The boy had been sent home from his S3 class for wearing white jogging bottoms instead of black trousers. He had been warned about uniform previously, but his father was furious. So instead of bringing the boy to school the next day in more suitable attire, he kept him at home.
By the time the mediators were called in, the boy had been out of school for weeks and his father had driven his four-wheel drive at the headteacher in the school car park. The whole incident was captured on CCTV and the police were involved.
"We managed to mediate that and get the headteacher and the dad to agree how they would get the boy back in school," says Morag Steven, director of independent service Common Ground Mediation. "The punchline at the end of the meeting, though, was `see you in court', because the criminal incident was still ongoing."
For a decade, Scottish councils have been obliged to offer mediation as a means of resolving disputes raised by families over additional support for learning (ASL). Mediators are independent and trained not to take sides; instead, they use a structured process to work towards a solution that is acceptable to everyone.
The dispute over uniform didn't fall into the ASL category but many councils are flexible about referrals, according to Steven. "Most of the authorities that work with us, seeing the benefits, are prepared to take a broad-brush approach," she explains. "These children might not have an additional support need, but in these extreme cases where they are withdrawn from school, clearly there is a barrier to their learning because they are not there."
Disputes on the rise
Seven councils are signed up to use the services of Common Ground and most of its work is connected with ASL, helping to mediate between authorities and parents like Angela*, who has used the service twice in two years to resolve disputes regarding her son Michael* (see panel, page 18).
Demand has risen rapidly over the past 10 years at Common Ground, the second largest ASL mediation service in Scotland, and Resolve: ASL, the largest. Common Ground dealt with just six cases in 2007-08. Now it is more like six a month, Steven says. Resolve: ASL, which works with 13 councils, took on 89 cases in the past year, up from 19 in 2007-08, according to manager Sandra Mitchell.
Steven and Mitchell question whether they will have the capacity to cope if the caseload continues to increase. Mediation services are funded by local government, and cash-strapped councils cannot afford to bankroll an expansion.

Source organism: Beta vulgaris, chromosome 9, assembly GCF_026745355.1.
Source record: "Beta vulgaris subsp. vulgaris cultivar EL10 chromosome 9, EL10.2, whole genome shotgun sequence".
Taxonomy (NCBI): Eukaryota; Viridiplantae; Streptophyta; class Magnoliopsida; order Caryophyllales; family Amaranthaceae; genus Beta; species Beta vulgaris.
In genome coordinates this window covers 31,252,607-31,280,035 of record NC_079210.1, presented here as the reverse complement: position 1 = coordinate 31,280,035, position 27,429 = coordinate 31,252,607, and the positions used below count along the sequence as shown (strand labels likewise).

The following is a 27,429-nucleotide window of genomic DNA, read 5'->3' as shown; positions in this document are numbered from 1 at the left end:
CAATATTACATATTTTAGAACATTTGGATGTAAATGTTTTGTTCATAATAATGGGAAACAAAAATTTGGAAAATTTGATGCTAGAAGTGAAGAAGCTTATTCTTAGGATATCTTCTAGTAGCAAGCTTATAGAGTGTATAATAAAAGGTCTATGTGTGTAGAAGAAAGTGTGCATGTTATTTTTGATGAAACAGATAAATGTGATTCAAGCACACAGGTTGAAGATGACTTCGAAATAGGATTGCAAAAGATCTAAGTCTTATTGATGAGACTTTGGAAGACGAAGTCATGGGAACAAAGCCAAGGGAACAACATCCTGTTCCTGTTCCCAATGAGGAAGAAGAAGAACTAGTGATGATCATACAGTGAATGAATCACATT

Demand is unlikely to wane in the near future. In fact, Steven predicts that initiatives such as the Scottish government's proposal for every child to have a "named person" (a single point of contact, such as a teacher or health visitor) looking out for their welfare may well give rise to more conflicts.
So too could the "single child's plan" - the means by which professionals will be required to coordinate a child's care. As Steven says: "What if a parent decides they don't like their child's named person or wants to dispute the content of the child's plan?"
Failures in implementing ASL legislation were "widespread", Scotland's commissioner for children and young people Tam Baillie argued in a recent letter to education secretary Angela Constance. He added that "numerous" parents and organisations had contacted his office "troubled by the impacts that cuts in provision are having on the education of their children".
"We do not know the extent of the problem with ASL because there is no systematic monitoring that picks up on unmet need," Baillie tells TESS. "We are currently relying on anecdotal information - and the information reaching my office is that there are added concerns about the impact of cutbacks and reconfigured services, which leaves parents anxious about whether children's needs are being met. I share those concerns and it raises a question as to whether all local authorities are able to demonstrate they are fulfilling their obligations under the act [see panel, right].
"One of the purposes of me writing to [Ms Constance] was to highlight the issue, suggesting that we need more detailed information on ASL implementation so that more resources can be allocated appropriately to this area of provision.
"I would expect that mediation will assist in certain instances, which can save time and energy in seeking resolutions. However, it will not remove the need for local authorities to provide services in line with the needs of all children in their area."
Steven agrees that the financial climate is leading to more ASL disputes. "Budget cuts must be having an impact but it's hard to quantify," she says. "Local authorities try very hard to protect additional support needs budgets but the money isn't infinite."